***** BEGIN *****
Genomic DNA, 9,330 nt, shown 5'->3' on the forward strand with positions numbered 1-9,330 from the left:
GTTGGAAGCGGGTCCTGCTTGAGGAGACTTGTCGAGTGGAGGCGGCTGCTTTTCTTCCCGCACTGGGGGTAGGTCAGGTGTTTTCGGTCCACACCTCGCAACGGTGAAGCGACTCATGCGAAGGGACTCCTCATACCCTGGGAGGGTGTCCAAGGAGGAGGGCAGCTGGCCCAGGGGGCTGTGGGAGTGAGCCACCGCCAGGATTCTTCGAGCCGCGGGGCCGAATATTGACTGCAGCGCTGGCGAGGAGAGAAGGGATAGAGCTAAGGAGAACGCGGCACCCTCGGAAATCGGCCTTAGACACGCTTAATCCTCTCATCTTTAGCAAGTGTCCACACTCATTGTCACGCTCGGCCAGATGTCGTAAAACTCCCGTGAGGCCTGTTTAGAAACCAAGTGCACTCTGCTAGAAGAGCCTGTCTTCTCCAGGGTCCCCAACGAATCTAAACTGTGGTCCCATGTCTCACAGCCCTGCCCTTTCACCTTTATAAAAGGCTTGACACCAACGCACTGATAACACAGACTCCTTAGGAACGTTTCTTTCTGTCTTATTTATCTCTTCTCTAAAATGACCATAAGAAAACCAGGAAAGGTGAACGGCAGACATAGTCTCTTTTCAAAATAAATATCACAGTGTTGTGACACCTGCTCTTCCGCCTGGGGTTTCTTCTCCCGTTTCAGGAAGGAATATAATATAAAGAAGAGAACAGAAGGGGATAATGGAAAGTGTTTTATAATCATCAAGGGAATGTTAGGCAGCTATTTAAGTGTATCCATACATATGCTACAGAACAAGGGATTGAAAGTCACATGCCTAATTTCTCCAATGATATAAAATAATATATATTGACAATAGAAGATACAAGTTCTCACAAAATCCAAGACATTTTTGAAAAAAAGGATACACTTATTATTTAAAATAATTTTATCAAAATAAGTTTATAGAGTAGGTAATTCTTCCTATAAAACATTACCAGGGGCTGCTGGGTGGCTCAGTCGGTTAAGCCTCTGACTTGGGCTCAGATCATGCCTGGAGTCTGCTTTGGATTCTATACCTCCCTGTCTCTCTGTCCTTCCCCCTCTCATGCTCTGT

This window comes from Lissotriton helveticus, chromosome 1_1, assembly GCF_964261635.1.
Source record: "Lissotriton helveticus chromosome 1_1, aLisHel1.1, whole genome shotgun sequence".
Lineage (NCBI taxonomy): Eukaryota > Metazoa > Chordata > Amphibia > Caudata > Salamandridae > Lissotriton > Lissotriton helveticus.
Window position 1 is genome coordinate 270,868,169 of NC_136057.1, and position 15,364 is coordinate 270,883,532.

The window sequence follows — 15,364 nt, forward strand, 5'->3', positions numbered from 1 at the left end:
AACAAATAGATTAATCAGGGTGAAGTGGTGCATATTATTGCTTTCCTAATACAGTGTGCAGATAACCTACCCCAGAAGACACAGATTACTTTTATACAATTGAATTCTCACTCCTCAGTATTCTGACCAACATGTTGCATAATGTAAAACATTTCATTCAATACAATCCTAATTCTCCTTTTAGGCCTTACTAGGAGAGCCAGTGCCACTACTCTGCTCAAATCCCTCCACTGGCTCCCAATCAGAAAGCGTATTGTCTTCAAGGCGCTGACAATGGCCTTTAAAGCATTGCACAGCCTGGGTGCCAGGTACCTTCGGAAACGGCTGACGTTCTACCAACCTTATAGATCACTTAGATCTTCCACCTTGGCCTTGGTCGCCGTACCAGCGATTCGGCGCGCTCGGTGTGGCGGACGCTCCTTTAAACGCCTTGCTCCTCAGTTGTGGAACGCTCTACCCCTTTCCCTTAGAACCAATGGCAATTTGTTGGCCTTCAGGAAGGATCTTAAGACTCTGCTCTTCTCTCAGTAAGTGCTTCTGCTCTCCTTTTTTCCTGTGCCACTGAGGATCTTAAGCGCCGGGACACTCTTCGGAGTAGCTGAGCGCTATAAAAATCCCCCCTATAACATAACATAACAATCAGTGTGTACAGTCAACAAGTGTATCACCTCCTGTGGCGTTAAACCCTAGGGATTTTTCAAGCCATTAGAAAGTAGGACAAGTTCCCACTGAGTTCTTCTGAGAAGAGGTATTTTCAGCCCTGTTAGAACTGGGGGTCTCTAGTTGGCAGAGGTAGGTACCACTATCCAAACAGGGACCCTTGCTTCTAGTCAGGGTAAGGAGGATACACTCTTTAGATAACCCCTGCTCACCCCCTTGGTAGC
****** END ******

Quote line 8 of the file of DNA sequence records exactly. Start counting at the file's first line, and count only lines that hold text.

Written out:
AACAAATAGATTAATCAGGGTGAAGTGGTGCATATTATTGCTTTCCTAATACAGTGTGCAGATAACCTACCCCAGAAGACACAGATTACTTTTATACAATTGAATTCTCACTCCTCAGTATTCTGACCAACATGTTGCATAATGTAAAACATTTCATTCAATACAATCCTAATTCTCCTTTTAGGCCTTACTAGGAGAGCCAGTGCCACTACTCTGCTCAAATCCCTCCACTGGCTCCCAATCAGAAAGCGTATTGTCTTCAAGGCGCTGACAATGGCCTTTAAAGCATTGCACAGCCTGGGTGCCAGGTACCTTCGGAAACGGCTGACGTTCTACCAACCTTATAGATCACTTAGATCTTCCACCTTGGCCTTGGTCGCCGTACCAGCGATTCGGCGCGCTCGGTGTGGCGGACGCTCCTTTAAACGCCTTGCTCCTCAGTTGTGGAACGCTCTACCCCTTTCCCTTAGAACCAATGGCAATTTGTTGGCCTTCAGGAAGGATCTTAAGACTCTGCTCTTCTCTCAGTAAGTGCTTCTGCTCTCCTTTTTTCCTGTGCCACTGAGGATCTTAAGCGCCGGGACACTCTTCGGAGTAGCTGAGCGCTATAAAAATCCCCCCTATAACATAACATAACAATCAGTGTGTACAGTCAACAAGTGTATCACCTCCTGTGGCGTTAAACCCTAGGGATTTTTCAAGCCATTAGAAAGTAGGACAAGTTCCCACTGAGTTCTTCTGAGAAGAGGTATTTTCAGCCCTGTTAGAACTGGGGGTCTCTAGTTGGCAGAGGTAGGTACCACTATCCAAACAGGGACCCTTGCTTCTAGTCAGGGTAAGGAGGATACACTCTTTAGATAACCCCTGCTCACCCCCTTGGTAGC